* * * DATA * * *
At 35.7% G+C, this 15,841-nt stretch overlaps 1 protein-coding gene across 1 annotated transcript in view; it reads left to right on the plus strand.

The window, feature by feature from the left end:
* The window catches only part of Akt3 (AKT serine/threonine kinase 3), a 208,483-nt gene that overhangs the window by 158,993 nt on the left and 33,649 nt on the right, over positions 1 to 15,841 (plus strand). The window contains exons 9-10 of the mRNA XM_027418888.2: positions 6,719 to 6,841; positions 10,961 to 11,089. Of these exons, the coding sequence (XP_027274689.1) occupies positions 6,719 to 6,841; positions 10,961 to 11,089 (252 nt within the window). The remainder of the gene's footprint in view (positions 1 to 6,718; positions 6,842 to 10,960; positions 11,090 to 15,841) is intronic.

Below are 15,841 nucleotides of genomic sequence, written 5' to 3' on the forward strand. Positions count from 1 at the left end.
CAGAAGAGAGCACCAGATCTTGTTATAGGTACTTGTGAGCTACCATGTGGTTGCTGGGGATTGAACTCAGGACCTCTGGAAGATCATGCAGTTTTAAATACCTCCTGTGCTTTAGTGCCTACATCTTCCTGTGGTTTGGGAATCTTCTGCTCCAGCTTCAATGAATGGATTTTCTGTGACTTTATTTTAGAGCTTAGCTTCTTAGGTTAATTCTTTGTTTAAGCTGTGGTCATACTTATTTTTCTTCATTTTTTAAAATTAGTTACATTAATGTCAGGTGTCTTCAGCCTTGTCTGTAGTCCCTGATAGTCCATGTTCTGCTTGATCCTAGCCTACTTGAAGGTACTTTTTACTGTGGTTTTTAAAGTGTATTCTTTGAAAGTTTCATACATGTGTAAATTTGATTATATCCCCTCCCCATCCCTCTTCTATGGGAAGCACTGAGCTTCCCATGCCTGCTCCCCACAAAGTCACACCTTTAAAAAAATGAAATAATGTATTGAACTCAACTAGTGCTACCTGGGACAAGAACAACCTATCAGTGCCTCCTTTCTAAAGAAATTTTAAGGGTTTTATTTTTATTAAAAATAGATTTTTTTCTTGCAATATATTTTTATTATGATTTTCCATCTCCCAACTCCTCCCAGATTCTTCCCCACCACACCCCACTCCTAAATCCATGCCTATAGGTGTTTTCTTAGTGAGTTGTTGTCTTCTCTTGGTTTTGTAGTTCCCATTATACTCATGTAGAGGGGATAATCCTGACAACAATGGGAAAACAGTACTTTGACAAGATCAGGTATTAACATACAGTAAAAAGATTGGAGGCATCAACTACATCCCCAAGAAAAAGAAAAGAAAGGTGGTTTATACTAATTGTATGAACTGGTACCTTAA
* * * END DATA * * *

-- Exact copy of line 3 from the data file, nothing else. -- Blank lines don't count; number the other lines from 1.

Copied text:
* The window catches only part of Akt3 (AKT serine/threonine kinase 3), a 208,483-nt gene that overhangs the window by 158,993 nt on the left and 33,649 nt on the right, over positions 1 to 15,841 (plus strand). The window contains exons 9-10 of the mRNA XM_027418888.2: positions 6,719 to 6,841; positions 10,961 to 11,089. Of these exons, the coding sequence (XP_027274689.1) occupies positions 6,719 to 6,841; positions 10,961 to 11,089 (252 nt within the window). The remainder of the gene's footprint in view (positions 1 to 6,718; positions 6,842 to 10,960; positions 11,090 to 15,841) is intronic.